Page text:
in the Soviet bloc. Prior to Reagan's speech, former Prime Minister
James Callaghan declared that "the Europeans have a better
understanding of the complexities of the present world difficulties
than the United States." Former French Foreign Minister Couve de
Murville echoed Callaghan when he wrote that he "dream[ed] . . . of a
real American foreign policy which takes realities into account."
Robert Kaiser, writing in The International Herald Tribune, observed
that "it seems hard to be a sophisticated European and also an
admirer of Ronald Reagan", citing--and presumably agreeing with--a
conservative British editor who judged that the Reaganites have
"alarmingly simplistic beliefs that divide the world into goodies and

In the wake of the Westminster speech, and in light of the
considerable pro-freeze opposition arrayed against him, many
observers wondered how Reagan intended to carry out his offensive
against Soviet Communism. Persistence was one way. The refusal to
halt the deployment of the intermediate range missiles in the face of
stiff domestic and international opposition represented one of
Reagan's most impressive triumphs. He stayed the course and, making
full use of the "bully pulpit", Reagan outmaneuvered, not just the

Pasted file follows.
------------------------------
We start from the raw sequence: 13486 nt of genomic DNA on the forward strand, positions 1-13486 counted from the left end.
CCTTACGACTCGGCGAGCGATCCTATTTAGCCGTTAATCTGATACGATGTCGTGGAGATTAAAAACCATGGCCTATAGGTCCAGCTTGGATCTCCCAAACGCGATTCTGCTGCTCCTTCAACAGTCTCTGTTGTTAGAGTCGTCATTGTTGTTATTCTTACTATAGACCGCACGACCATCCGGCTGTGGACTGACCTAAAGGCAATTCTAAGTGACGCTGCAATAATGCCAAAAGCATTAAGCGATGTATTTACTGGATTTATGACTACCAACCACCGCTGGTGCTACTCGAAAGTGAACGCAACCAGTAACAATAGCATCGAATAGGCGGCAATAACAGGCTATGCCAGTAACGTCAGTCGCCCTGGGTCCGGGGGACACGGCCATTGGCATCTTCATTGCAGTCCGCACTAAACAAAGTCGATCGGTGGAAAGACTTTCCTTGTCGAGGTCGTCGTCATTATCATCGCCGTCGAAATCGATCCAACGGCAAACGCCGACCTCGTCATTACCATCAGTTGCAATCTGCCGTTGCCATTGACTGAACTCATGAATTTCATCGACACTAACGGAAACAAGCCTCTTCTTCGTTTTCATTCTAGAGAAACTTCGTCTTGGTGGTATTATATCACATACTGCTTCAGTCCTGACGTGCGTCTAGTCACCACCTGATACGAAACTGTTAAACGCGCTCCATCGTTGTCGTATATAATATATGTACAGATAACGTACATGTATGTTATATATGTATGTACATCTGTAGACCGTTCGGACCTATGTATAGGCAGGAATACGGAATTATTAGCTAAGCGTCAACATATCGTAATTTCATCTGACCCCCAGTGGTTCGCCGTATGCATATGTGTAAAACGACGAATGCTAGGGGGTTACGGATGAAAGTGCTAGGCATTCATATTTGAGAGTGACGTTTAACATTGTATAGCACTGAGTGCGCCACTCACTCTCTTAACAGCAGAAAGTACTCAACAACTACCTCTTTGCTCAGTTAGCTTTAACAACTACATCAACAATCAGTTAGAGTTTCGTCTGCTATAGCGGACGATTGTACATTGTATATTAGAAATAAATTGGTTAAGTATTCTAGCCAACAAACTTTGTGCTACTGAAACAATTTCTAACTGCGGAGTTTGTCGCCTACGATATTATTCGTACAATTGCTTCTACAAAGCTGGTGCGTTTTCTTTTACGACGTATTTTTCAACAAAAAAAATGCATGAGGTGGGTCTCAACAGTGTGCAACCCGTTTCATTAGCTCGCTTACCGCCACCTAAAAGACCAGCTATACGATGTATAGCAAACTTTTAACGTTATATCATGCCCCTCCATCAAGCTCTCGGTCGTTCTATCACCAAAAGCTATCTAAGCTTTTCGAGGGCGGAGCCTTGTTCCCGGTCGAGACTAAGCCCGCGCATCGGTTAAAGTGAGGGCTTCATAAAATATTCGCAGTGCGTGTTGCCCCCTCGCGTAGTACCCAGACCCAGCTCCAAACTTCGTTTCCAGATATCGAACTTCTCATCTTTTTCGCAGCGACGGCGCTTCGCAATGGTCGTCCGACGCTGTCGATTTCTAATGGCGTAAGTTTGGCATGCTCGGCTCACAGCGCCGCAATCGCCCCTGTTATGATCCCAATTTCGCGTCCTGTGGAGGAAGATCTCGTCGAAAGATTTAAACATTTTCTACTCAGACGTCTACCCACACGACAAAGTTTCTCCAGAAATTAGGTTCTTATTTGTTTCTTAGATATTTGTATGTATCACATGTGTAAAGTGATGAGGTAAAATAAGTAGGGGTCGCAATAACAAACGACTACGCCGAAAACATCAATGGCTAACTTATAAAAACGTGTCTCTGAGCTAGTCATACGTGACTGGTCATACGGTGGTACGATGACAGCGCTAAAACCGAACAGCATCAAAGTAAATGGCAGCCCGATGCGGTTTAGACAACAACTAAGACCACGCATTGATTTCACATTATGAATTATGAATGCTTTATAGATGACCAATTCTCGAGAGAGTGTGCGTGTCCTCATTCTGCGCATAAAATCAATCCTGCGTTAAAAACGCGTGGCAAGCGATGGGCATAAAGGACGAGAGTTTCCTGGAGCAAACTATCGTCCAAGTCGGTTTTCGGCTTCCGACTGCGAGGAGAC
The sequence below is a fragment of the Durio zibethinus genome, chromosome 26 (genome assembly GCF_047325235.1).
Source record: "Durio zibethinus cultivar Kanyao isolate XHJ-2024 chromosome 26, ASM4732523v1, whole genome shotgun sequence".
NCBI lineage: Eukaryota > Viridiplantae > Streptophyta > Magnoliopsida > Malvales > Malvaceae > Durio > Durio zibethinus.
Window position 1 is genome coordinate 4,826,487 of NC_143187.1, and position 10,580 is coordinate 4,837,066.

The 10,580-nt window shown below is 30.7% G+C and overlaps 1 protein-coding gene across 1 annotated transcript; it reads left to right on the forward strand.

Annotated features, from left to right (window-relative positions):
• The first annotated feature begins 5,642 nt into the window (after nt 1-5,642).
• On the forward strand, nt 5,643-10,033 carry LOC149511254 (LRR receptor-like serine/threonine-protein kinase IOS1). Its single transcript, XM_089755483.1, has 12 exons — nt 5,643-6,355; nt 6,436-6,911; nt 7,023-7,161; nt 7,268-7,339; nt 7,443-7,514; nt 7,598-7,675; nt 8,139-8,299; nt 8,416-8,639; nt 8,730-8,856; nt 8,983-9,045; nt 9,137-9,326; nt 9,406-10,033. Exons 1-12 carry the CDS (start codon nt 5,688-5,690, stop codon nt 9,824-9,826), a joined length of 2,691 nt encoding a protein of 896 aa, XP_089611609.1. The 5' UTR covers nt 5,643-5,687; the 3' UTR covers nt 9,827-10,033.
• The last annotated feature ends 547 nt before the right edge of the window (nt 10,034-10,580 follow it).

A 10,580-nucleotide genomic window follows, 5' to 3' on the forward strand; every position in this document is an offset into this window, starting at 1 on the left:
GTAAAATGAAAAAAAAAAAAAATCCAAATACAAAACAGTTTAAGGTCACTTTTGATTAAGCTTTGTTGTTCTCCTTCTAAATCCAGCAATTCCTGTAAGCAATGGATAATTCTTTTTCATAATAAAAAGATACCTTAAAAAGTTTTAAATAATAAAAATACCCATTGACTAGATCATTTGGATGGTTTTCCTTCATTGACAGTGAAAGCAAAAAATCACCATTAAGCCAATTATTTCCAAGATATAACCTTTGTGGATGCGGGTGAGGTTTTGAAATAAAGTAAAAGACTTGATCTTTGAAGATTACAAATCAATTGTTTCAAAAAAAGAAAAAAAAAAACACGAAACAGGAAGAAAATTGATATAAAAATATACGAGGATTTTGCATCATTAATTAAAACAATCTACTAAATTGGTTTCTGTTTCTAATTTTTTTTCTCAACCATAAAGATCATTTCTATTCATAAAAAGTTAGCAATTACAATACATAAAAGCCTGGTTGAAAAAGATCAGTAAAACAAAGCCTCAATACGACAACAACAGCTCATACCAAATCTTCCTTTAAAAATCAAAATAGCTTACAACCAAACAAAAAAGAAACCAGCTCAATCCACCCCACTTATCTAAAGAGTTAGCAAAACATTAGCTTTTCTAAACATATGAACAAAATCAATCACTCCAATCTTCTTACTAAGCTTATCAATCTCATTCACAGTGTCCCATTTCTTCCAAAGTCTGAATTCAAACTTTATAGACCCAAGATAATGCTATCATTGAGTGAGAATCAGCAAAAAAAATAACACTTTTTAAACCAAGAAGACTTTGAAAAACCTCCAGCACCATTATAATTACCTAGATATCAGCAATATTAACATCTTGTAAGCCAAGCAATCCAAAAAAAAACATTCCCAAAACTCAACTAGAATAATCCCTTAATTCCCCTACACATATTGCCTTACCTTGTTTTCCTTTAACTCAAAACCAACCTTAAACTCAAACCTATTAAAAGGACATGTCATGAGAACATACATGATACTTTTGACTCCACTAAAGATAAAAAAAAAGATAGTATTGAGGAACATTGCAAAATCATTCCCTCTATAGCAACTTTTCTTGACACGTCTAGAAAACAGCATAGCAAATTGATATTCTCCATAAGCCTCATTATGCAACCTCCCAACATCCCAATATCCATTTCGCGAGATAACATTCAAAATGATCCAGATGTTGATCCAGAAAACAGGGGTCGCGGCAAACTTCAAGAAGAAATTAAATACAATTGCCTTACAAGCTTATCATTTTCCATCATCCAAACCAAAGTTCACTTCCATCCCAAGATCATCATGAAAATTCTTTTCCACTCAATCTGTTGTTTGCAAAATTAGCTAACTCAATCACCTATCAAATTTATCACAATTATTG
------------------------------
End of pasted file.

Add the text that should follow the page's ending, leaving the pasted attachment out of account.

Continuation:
Soviets, but the freeze movement as well. As time wore on, the
credibility of this movement was weakened as repeated predictions of
an imminent Armageddon proved false. The Strategic Defense
Initiative, announced in March 1983, weakened its broad appeal still
further. Moreover, Reagan adroitly paced himself in using his
anti-Soviet rhetoric; he would launch stinging attacks on the Soviet
Union--and then pull back and reassure Western public opinion that he
would not take the West into war. Evidence that Reagan's rhetoric
stung the Soviet leadership was attested to by Sovietologist Seweryn
Bialer, no admirer of the president's foreign policy. Based on his
three visits to Moscow in 1983-4, Bialer reported that:

"President Reagan's rhetoric has badly shaken the self-esteem and
patriotic pride of the Soviet political elites. The administration's
selfrighteous moralistic tone, its reduction of Soviet achievements
to crimes by international outlaws from an 'evil empire'--such
language stunned and humiliated the Soviet leaders . . . [who]
believe that President Reagan is determined to deny the Soviet Union
nothing less than its legitimacy and status as a global power . . .
status . . . they thought had been conceded once and for all by
Reagan's predecessors."

Through his first term, Reagan won many Americans over to his view of
the Soviets, and by the time of his November 1985 summit meeting with
Mikhail Gorbachev in Geneva, a majority of the American people agreed
with his description of the Soviet Union as an "evil empire" and an
expansionist threat. The Soviets themselves also came around to his
position on certain issues, for instance agreeing to the so-called
zero-zero option on intermediate-range ballistic missiles that most
pundits had greeted initially as non-negotiable on the Soviet side
and therefore unserious.

By reminding his countrymen and their allies repeatedly of his
conviction that free societies were legitimate and totalitarian
regimes were not, and by refusing to be bogged down by "experts"
who settled for the status quo, Reagan rejuvenated the West and